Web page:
Place your piano in an area with too much moisture. Make sure to monitor humidity levels with a temperature/humidity measurement gauge. If the room is too dry, you can always sprinkle the area with a few plants. If there’s too much moisture present, you can install a damp chaser inside your piano.

Store your piano in a hot or extremely cold garage, or another storage area that is not climate controlled, because it may damage your piano. In addition showcasing an instrument in an undesirable environment reflects negatively on how you care for and treat your piano!

PRICE your piano in the context of what other pianos of your size, brand, model and condition are going for. You can surf the INTERNET and assess sales of your piano on your local Craig’s list, and/or on any number of websites that include used piano listings by city. (,, etc.) You can also check EBay trends, if you can find a comparable piano for sale in your area. Keep in mind that a price search must take into account the economics of a particular city that may drive piano prices up or down. You might also compare your used piano sale price to that of a new one of the same brand being sold at the dealer as an enticement to draw an interested buyer. Depending on your piano’s condition, such a comparison might be useful or not.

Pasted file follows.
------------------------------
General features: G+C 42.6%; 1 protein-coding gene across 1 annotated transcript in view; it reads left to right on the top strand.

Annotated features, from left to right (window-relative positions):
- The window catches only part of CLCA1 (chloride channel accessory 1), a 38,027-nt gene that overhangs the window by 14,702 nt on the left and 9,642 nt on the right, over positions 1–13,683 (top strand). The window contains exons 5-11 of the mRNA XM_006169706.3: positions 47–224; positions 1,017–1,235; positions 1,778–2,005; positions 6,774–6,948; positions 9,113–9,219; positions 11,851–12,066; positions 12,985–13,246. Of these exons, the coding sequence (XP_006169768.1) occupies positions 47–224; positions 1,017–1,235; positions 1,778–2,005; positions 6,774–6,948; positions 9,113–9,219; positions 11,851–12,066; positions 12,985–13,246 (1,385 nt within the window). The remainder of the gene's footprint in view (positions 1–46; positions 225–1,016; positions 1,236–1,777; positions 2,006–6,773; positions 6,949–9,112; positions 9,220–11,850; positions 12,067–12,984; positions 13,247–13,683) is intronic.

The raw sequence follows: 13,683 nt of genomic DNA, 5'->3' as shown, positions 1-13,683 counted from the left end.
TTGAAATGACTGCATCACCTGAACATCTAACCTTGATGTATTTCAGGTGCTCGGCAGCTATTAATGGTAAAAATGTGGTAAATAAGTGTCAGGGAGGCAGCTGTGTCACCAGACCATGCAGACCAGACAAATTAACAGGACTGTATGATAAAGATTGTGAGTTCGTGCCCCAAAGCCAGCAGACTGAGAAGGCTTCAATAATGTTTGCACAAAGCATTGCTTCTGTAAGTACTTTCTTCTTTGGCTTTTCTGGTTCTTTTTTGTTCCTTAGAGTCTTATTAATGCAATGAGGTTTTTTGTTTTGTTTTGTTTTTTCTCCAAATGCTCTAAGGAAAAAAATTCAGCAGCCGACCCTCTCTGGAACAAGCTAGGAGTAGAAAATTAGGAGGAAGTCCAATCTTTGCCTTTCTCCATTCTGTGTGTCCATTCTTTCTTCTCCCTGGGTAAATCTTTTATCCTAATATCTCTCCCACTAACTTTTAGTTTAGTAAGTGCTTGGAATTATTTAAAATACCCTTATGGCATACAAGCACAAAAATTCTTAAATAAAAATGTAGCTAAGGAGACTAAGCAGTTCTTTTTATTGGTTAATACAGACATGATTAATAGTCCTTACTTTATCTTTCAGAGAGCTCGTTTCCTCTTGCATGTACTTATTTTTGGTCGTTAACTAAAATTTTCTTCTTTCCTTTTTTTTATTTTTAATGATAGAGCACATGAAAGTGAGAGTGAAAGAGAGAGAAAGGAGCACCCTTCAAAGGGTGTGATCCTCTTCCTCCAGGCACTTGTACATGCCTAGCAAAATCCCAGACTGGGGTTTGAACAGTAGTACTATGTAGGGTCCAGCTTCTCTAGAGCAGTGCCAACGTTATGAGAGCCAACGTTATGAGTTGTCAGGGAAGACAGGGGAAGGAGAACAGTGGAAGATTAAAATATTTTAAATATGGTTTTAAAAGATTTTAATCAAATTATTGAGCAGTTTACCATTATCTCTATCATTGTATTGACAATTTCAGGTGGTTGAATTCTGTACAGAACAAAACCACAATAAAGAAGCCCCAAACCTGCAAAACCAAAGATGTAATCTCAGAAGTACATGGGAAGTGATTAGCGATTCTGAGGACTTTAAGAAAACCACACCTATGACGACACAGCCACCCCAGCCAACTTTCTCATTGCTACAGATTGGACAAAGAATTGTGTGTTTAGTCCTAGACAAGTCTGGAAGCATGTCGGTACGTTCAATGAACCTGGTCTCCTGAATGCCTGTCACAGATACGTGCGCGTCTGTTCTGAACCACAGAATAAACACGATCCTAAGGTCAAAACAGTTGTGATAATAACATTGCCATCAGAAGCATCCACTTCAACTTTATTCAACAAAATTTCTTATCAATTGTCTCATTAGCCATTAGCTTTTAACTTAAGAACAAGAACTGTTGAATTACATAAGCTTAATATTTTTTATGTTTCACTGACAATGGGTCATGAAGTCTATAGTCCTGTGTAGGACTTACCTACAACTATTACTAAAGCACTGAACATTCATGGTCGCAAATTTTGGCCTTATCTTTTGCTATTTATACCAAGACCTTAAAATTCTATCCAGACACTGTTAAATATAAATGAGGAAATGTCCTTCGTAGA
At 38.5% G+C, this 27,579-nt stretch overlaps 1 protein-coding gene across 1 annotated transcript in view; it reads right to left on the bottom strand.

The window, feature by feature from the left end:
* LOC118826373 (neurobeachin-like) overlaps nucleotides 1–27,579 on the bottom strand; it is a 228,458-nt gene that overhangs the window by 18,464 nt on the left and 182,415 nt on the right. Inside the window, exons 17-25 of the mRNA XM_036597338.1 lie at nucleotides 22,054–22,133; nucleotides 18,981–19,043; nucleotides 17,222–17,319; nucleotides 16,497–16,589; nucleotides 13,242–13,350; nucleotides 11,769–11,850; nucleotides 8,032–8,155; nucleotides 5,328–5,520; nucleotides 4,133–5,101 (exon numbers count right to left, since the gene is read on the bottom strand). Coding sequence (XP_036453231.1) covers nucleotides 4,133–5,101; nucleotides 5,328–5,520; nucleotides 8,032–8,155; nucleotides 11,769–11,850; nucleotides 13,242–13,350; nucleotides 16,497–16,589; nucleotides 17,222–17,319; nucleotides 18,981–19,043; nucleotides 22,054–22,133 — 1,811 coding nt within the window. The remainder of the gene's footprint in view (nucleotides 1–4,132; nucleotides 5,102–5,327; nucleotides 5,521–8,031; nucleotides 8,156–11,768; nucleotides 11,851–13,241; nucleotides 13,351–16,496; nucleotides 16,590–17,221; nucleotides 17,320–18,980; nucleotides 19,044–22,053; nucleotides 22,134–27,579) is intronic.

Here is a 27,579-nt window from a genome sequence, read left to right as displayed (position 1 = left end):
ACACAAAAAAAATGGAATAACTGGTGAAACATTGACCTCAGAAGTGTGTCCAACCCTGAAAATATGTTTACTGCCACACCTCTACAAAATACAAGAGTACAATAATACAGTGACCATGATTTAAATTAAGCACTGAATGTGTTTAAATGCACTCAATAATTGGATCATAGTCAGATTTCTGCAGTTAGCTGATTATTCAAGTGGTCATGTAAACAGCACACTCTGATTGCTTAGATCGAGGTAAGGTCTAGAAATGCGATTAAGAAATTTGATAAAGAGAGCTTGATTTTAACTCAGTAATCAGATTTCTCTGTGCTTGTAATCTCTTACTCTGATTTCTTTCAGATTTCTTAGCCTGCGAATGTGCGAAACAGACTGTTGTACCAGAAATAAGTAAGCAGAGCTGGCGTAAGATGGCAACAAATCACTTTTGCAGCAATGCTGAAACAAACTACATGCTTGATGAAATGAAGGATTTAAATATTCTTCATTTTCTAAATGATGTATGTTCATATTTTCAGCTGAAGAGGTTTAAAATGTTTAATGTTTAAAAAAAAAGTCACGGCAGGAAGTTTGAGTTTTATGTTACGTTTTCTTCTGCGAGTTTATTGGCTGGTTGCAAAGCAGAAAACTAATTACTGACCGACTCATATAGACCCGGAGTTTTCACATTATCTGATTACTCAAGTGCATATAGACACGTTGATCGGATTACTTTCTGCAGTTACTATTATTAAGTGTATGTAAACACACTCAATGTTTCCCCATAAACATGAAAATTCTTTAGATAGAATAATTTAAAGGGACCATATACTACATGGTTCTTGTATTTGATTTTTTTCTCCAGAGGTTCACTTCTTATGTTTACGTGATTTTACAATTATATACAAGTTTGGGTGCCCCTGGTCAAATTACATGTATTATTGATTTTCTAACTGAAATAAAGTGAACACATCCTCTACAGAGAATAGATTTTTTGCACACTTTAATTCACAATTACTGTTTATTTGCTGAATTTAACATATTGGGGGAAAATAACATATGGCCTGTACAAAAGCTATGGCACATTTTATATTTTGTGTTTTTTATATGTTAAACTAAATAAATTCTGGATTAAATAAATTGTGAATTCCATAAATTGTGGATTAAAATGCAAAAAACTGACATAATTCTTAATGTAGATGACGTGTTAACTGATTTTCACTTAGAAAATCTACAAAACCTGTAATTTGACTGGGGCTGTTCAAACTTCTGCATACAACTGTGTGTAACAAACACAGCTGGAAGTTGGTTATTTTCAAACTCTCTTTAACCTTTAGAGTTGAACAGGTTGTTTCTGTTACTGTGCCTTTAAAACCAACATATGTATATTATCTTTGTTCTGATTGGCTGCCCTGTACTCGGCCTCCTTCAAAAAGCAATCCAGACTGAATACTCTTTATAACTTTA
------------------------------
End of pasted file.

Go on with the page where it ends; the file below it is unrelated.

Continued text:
ADDED recommmedations by a Boston piano technician:

“The technician checking out the piano should look at the bearing, the condition of the bridges, and the condition (tightness) of the tuning pins. If a Dampp-Chaser has been installed in a grand piano, they should make sure it’s a good installation and that there are no heater bars in the action cavity under any circumstances!

“Also, do make sure you have a technician and not a tuner – it’s more than a semantic difference. You don’t necessarily need an RPT as long as the tech is qualified and has good experience. (I’m not an RPT, but my client list includes local music conservatories and a very well known local symphony, and I take great pride in my work. That said, selecting an RPT will *ensure* that you get someone with a level of competence.”

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DREAM PIANO: Overview and Acknowledgments